Vol 38 No 3
September 22, 2005
News & Notes
Out and About
October 13, 2005
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Inco Innovation Centre officially opens
It’s a gleaming piece of modern architecture shining out of the centre of the St. John’s campus of Memorial University. It represents the university’s commitment to innovation in research and teaching and will also enhance Memorial’s community-oriented focus.
On Tuesday, Sept. 20, representatives of Memorial University, the provincial and federal governments and Inco Ltd. officially opened the Inco Innovation Centre (IIC), a new $17.3 million research and innovation facility located on the university’s St. John’s campus.
Inco Ltd. committed $13 million towards the capital cost of the facility and $1 million annually for seven years for operations and maintenance. The federal government primarily through the Atlantic Opportunities Agency’s Business Development Program and the Atlantic Innovation Fund (AIF) has invested over $23 million over a five-year period in support of ongoing research and development in the IIC.
Containing some 9,000 square metres, the Inco Innovation Centre houses a wide range of research, business support and educational facilities on three floors. Research related to geosciences, hydrometallurgy and the Voisey’s Bay mineral deposit will be concentrated on the first floor of the building. Also on the first level are labs for health, safety and risk engineering, and process engineering and corrosion reduction. The building is also designed to house a small scale model of a hydrometallurgical plant.
Memorial’s president, Dr. Axel Meisen, stressed the significance of the building.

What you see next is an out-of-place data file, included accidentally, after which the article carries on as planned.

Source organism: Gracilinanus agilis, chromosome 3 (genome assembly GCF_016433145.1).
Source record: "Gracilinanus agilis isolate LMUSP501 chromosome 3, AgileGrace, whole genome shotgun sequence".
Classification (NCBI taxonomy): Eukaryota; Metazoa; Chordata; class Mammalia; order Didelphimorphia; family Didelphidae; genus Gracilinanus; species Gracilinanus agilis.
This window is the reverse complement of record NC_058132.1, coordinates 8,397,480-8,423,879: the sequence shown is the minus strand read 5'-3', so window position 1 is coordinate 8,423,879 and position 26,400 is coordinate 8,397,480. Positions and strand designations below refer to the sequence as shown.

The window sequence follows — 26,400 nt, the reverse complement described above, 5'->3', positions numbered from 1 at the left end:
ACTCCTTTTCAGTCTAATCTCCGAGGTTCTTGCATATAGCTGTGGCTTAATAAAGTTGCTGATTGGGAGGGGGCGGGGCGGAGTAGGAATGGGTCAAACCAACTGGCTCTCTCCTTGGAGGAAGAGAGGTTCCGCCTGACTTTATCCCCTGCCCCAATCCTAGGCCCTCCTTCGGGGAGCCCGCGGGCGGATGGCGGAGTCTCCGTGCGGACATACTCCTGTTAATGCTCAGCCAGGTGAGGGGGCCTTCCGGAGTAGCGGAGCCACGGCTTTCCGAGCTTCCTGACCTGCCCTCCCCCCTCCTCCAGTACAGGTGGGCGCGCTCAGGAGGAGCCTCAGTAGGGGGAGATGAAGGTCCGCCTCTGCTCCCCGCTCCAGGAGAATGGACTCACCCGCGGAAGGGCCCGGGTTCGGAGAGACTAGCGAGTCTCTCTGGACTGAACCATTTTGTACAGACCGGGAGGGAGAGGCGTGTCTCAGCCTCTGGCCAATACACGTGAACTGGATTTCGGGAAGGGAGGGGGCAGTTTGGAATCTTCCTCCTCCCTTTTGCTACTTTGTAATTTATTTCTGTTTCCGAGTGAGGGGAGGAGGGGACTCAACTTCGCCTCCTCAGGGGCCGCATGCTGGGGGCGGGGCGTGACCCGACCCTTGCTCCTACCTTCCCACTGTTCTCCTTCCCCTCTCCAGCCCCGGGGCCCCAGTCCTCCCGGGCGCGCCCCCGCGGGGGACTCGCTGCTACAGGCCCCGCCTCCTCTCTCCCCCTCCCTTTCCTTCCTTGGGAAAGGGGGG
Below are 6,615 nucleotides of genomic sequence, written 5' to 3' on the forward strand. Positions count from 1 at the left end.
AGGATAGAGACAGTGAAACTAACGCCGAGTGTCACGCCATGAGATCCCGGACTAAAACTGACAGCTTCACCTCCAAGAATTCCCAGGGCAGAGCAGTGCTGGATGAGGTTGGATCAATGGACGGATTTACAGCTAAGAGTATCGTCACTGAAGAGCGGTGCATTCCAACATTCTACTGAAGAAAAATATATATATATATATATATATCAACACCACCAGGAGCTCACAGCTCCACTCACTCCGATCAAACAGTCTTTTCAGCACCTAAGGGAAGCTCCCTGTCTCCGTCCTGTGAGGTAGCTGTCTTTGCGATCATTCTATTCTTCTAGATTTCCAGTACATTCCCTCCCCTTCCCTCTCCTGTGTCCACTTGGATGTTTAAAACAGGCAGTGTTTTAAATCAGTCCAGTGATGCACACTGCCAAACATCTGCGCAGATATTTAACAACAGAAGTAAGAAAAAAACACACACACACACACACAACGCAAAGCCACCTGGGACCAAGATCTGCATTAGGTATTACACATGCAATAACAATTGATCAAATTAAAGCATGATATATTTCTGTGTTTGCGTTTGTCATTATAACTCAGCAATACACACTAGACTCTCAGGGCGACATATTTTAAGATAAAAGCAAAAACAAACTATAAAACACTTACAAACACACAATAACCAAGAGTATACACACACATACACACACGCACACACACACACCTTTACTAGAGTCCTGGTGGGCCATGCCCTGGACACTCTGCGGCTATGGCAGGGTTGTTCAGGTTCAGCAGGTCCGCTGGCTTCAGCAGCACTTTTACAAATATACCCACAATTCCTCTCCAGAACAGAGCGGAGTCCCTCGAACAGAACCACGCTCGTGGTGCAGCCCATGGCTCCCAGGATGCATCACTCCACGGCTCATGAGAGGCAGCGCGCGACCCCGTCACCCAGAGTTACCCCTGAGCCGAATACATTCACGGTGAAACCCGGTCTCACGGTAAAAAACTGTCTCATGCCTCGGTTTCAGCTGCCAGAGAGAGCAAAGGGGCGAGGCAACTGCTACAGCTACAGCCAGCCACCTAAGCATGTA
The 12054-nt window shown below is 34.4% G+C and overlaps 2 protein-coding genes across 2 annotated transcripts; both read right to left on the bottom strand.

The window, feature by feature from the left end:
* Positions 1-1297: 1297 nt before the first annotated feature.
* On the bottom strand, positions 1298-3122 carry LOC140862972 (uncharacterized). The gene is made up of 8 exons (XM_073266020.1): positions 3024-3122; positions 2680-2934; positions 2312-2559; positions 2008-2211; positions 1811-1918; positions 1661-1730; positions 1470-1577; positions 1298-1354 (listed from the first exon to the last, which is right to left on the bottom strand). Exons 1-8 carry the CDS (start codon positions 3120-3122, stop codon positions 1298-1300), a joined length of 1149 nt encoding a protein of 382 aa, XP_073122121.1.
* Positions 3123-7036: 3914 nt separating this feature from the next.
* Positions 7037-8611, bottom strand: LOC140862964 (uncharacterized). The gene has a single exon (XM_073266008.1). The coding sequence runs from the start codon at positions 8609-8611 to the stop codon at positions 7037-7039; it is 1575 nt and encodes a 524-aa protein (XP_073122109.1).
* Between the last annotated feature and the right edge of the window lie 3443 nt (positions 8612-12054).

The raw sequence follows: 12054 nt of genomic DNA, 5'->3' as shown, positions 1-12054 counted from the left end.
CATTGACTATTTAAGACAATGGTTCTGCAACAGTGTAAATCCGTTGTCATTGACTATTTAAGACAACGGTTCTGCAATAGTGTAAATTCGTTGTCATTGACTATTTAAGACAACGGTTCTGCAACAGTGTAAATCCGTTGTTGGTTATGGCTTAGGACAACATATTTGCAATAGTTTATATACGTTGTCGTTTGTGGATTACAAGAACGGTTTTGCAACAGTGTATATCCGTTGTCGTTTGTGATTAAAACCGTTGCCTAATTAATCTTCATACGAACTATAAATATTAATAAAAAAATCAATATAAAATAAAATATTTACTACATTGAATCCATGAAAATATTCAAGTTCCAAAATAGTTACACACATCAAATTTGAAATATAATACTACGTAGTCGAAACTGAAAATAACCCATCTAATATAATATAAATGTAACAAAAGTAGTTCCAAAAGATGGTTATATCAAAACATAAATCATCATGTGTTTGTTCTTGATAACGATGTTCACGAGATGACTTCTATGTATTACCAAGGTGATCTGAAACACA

“The Inco Innovation Centre is a beautiful new facility, but the true value of the new building will come from the innovations that the centre will foster at Memorial,” he said. “Thanks to the generosity and vision of Inco and the government of Canada, the Voisey’s Bay deposit will not only provide the jobs and economic growth one would typically expect, but will also pay other critically important dividends for the people of Newfoundland and Labrador by making Memorial University a stronger, more research intensive and innovative institution.”
“From its earliest days, the Voisey’s Bay project has demanded innovation,” Scott Hand, CEO of Inco Ltd. said. “Not just technical innovation but social, political, and economic innovation as well. This project has demanded some of the most innovative partnerships this country has ever seen among private industry, government, aboriginal peoples and educational institutions like Memorial University. This approach has been a big part of the project’s success.”
“This is truly a centre for innovation, for invention, for creativity and I can’t think of a better place for this facility than Newfoundland and Labrador,” said Tom Hedderson, minister of the Department of Education. “This centre is good for industry leaders, researchers and students alike. As minister of education, I am particularly impressed with what it will offer the students. Indeed, I would hope that this centre will lure the best and brightest students from around the world to Memorial.”
Operations at the new facility will not be restricted to the mining industry. The IIC will also play a role in social science research and knowledge transfer. For example, the facility houses the offices of Dr. David Natcher, the Canada Research Chair in Aboriginal Studies and the Centre for Aboriginal Research. In his research, Dr. Natcher is exploring alternative models of community development that take into account not only Labrador’s commercial development versus the subsistence needs of its Aboriginal peoples, but also other factors such as Aboriginal health, nutritional status, educational achievement, access to desired resources, and Aboriginal rights.
For more on the opening of the Inco Innovation Centre, click